No, SIG Sauer Is Not Bankrupt; Gun Sales Are Booming

There are a number of outlets that are claiming SIG Sauer is bankrupt, which couldn’t be further from the truth. SIG Sauer and other gun manufacturers represent a booming business across the world.

Sales of personal firearms have increased sharply as international economic uncertainty due to COVID-19 restrictions and violent protests in the U.S. continue.

Despite growing sales and demand for manufacturing, SIG announced it will shutter its nearly 70-year-old factory at Eckernförde near Kiel, capital of Germany’s state of Schleswig-Holstein, cutting some 125 jobs and possibly canceling future purchase orders.

SIG attributed “locational handicaps” for its production woes in Germany. But the more we dig into the matter; the more anti-gun and anti-military politics appear to be at fault, even though Germany remains a hot market for gun sales.

SIG Sauer has famously supplied police forces across Germany with its P-series sidearms and has more recently become a major client for the German military, the Bundeswehr. But according to SIG, its historically close relationship with German forces is now in jeopardy. SIG said in a statement that, “When awarding public contracts, both the German police and the Bundeswehr prefer a few local producers. SIG Suer is systematically excluded from tenders due to its international orientation, most of its developments [manufacturing] originating from the USA.”

German public broadcasting network NDR reports that while most of SIG’s production is developed in the United States, but the German plant is a crown jewel for the company, due to its German/Swiss heritage. In 1990, the company built a large facility on a former U.S. Air Force Base in Newington, New Hampshire. The U.S. production unit employs 2,300 people in nine facilities. On June 1, SIG announced it will provide the U.S. Army with a line of “next-generation” machine guns and “greater penetration” ammunition.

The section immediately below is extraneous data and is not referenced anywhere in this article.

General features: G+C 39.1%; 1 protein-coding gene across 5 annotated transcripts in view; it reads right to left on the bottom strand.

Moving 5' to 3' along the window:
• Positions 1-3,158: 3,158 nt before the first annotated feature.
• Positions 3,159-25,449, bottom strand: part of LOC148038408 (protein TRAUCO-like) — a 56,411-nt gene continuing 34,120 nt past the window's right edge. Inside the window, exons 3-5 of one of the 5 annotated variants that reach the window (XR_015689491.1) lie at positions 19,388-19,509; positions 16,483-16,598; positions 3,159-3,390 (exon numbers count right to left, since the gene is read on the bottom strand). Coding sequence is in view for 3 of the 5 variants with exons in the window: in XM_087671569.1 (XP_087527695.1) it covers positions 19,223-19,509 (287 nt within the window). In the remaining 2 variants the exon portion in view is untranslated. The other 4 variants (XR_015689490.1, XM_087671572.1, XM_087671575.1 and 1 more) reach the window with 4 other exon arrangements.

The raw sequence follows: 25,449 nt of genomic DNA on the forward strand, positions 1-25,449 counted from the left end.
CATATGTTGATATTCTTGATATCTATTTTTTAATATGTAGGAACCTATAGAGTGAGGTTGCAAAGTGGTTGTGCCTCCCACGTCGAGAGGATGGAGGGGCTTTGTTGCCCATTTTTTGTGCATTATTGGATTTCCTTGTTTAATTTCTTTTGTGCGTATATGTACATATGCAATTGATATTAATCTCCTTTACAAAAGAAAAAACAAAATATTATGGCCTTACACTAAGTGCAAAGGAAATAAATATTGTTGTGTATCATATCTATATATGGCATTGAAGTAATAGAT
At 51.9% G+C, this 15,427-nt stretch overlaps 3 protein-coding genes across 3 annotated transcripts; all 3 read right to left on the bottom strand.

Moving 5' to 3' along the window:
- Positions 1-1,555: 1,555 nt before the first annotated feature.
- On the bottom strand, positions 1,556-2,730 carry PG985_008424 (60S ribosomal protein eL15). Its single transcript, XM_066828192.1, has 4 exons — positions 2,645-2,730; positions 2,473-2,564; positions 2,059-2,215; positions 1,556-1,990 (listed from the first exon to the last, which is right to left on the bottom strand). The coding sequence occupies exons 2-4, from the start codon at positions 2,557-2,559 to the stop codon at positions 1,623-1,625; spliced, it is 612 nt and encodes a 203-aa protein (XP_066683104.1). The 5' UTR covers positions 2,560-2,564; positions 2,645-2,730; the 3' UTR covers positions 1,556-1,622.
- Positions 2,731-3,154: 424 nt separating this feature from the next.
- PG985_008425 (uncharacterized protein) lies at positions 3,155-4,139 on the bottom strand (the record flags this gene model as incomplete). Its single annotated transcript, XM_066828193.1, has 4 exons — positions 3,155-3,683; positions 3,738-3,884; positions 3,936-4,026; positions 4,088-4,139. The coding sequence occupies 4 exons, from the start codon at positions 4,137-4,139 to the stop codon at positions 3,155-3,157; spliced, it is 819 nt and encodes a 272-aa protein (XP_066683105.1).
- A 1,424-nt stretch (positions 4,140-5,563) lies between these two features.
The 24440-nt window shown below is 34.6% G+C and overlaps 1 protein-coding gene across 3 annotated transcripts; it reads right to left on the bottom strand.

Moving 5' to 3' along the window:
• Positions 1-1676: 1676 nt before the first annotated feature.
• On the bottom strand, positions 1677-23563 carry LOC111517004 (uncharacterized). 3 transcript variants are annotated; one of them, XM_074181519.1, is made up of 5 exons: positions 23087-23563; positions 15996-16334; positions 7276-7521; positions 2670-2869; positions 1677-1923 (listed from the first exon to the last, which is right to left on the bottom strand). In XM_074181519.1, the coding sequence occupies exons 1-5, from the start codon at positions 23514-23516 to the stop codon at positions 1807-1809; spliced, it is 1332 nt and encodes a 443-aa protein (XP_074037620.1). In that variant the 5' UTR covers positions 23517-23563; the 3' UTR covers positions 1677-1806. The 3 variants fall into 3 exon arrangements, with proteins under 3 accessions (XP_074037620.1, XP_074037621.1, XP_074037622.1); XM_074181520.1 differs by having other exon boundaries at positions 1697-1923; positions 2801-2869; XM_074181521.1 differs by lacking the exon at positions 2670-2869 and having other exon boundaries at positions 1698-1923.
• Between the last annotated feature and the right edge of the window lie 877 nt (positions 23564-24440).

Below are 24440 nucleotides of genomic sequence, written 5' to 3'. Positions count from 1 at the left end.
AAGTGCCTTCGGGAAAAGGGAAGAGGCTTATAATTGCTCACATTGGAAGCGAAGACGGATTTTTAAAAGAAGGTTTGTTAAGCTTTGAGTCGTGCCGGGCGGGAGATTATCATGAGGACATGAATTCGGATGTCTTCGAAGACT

In April of this year, Kiel state prosecutors began digging into claims that SIG’s U.S. branch was exporting firearms to Colombia and Mexico without the required German government export paperwork, and threatened CEOs with jail time.

“It doesn’t seem to bother the Federal government that every 14 minutes around the world a person is killed by a German weapon,” said the German Left Party’s Sevim Dagdelen in 2019, referencing the investigation.

SIG’s rivals were included in the chorus of opposition, including Heckler & Koch and  Walther, after a February 2019 mass shooting in which a shooter used Ceska, Walther, and SIG handguns in his murder-suicide spree.

A continuing media narrative concerning the “world’s deadliest gun manufacturers” provided kindling for the fire. German politicians pressured the military and local law enforcement to prefer smaller, local manufacturers that can more easily be controlled and prevented from selling arms internationally. SIG Sauer said in a press release that “Legislation is increasingly restricting the use of sports firearms.”

The statement added that SIG’s shareholders have made major financial contributions to stabilize the company, and SIG has implemented drastic cost-cutting measures, all of these taken to secure the Germany-based location and local jobs. SIG’s statement concluded:

“In addition to the existing problems, there are the current effects of the Corona[virus] crisis, which place an additional economic burden on the continuation of business operations in Eckernförde.”

See full analysis of what this means for the future of SIG Sauer at International Sportsman.

This article originally appeared in its full form at outdoor lifestyle portal International Sportsman.



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